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Telling the story of 200 years  of White Mountain History

                           Fire On Mt. Washington

           FIRE ON THE SUMMIT:   101 YEARS AGO      
                                     by Rick Russack    

On the night of Thursday  June 18, 1908 all the buildings at the Summit of Mt. Washington, with the exception of the original Tip Top house, were destroyed by fire. The damage was extensive:  the Summit House Hotel, the printing office and press of “Among The Clouds”, the cottage, the stage office, the Signal Station, the train shed and a portion of Cog Railway track, were destroyed.  It would be seven years before a new Summit House would be built.

 


      Ruins of the Among The Clouds Office and Printing Press
                           Douglas Philbrook Collection

The exact cause of the fire was never determined.  Railroad crews had been working that day, getting the buildings ready for the first day of the season, June 29.  It was a bright, sunny day, and the work crew descended the mountain by train at about 4:45.  All was in order.  Shortly before the workmen left, a group of young hikers from Berlin arrived, planning to spend the night in the Stage office.

 

Apparently, the fire was first noticed by the hikers, one of whom later said that they had seen flames coming from a window of the hotel.  They entered the hotel but were unable to put out the fire.  They were unable to call down to the Base Station, as the telephone had been disconnected and four of the hikers started down the carriage road to alert men at the Glen House.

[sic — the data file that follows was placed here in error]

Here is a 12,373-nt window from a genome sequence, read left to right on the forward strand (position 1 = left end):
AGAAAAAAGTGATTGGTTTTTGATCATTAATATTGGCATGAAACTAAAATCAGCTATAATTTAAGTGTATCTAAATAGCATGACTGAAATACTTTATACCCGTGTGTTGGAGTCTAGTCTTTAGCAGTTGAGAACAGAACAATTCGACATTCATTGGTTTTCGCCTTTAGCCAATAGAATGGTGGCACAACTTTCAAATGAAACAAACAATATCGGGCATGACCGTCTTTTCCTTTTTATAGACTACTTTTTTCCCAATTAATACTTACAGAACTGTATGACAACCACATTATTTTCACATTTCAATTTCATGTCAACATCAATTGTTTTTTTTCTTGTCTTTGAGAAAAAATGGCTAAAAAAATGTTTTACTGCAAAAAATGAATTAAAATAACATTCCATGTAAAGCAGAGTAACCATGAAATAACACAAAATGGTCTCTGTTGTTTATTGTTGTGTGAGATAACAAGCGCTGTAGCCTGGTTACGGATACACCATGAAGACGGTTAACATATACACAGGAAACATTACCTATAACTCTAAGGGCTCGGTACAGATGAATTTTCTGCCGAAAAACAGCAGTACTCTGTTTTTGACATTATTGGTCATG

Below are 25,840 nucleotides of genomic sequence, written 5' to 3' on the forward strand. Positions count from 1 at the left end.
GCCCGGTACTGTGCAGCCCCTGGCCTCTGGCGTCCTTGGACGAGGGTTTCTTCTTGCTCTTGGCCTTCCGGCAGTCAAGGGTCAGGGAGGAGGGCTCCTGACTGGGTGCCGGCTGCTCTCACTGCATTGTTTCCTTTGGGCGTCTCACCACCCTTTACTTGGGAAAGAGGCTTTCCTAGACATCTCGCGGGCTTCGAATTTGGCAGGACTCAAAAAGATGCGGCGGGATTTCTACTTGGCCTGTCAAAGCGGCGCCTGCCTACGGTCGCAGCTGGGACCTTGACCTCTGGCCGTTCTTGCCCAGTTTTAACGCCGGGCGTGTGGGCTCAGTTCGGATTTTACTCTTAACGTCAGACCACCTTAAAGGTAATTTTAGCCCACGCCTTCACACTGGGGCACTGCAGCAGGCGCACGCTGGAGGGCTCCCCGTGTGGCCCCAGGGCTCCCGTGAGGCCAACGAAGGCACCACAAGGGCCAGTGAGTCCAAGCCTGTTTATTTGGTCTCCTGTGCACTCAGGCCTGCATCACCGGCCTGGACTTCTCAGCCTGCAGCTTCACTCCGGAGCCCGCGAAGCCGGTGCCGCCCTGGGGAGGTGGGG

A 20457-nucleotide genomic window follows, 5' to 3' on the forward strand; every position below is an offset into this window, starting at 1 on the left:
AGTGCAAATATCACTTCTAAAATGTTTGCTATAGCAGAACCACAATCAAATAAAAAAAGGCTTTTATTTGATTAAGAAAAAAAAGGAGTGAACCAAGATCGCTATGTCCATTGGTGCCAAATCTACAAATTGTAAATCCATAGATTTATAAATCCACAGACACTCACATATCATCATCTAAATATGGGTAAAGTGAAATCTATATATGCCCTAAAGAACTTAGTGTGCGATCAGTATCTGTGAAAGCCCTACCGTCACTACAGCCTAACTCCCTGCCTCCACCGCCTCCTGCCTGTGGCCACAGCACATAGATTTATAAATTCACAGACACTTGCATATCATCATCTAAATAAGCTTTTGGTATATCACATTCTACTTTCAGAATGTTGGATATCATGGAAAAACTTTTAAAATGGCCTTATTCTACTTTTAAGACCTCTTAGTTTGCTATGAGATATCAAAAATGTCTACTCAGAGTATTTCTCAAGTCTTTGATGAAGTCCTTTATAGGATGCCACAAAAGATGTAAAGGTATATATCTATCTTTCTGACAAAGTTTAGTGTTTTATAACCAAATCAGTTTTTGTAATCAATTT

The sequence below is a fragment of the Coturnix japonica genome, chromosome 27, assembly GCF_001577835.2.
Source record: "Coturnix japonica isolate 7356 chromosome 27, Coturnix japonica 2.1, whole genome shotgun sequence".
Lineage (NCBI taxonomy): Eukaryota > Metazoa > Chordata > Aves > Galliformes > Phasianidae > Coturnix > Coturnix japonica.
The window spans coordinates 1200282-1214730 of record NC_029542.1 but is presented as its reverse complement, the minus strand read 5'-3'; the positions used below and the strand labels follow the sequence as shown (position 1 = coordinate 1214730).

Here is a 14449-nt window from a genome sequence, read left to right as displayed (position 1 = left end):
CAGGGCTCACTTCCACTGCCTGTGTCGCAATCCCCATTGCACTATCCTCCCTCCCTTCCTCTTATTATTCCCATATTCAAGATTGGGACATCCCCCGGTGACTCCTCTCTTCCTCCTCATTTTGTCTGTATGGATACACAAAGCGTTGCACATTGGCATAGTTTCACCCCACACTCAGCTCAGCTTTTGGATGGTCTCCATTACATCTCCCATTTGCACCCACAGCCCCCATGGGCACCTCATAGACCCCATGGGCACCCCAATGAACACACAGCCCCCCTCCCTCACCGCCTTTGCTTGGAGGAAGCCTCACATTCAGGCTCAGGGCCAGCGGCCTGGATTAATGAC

Because of the placement of the Base Station, the railroad employees were not able to see the summit, and did not know of the danger.  The first word of the fire was relayed from the nearby Fabyan House.  A number of people at the hotel, staff and guests, saw the glow on the mountain but assumed it to be sunlight.  The hotel clerk saw the flickering of the light and understood the situation.  He called Colonel Baron, manager of the hotel and he called the Base Station.  Superintendent Horne, in charge of the work crew, had a train made ready and a crew went up the mountain.  As they approached the Gulf tank, the men saw the hotel almost consumed by flames and realized they could not take the train to the summit.  They left the train near that point and when they arrived at the summit, they saw the roof of the hotel was already gone and the fire was spreading.  The train shed had been destroyed, the stage office had fallen in, and the “Among The Clouds” building was burning.  Shortly after they arrived, the Signal Station caught   fire from embers from the train shed.  The crew from the Base Station could do nothing but watch as the fire progressed.  When the flames were seen from the Glen House, a crew started up the carriage road and met the four young hikers who were coming down to try to get help.  But nothing could be done.  By midnight the fire had burned itself out.  All that remained were the old, unused, Tip Top house and two stables, which were located below the summit.

 

Although the Baron family, operators of the Summit House, initially thought they could re-build in time for that season’s visitors, it was finally decided that it simply could not be done. Logic, and logistics, were such that immediate re-building was not possible. They decided to use the old Tip Top House, the only building that had survived  the fire, for that season’s visitors. Tip Top House had not been used as hotel in many years. Work began immediately to get the building ready and by the end of July it was able to feed day visitors and accommodate overnight guests. The new Summit House was not completed until 1915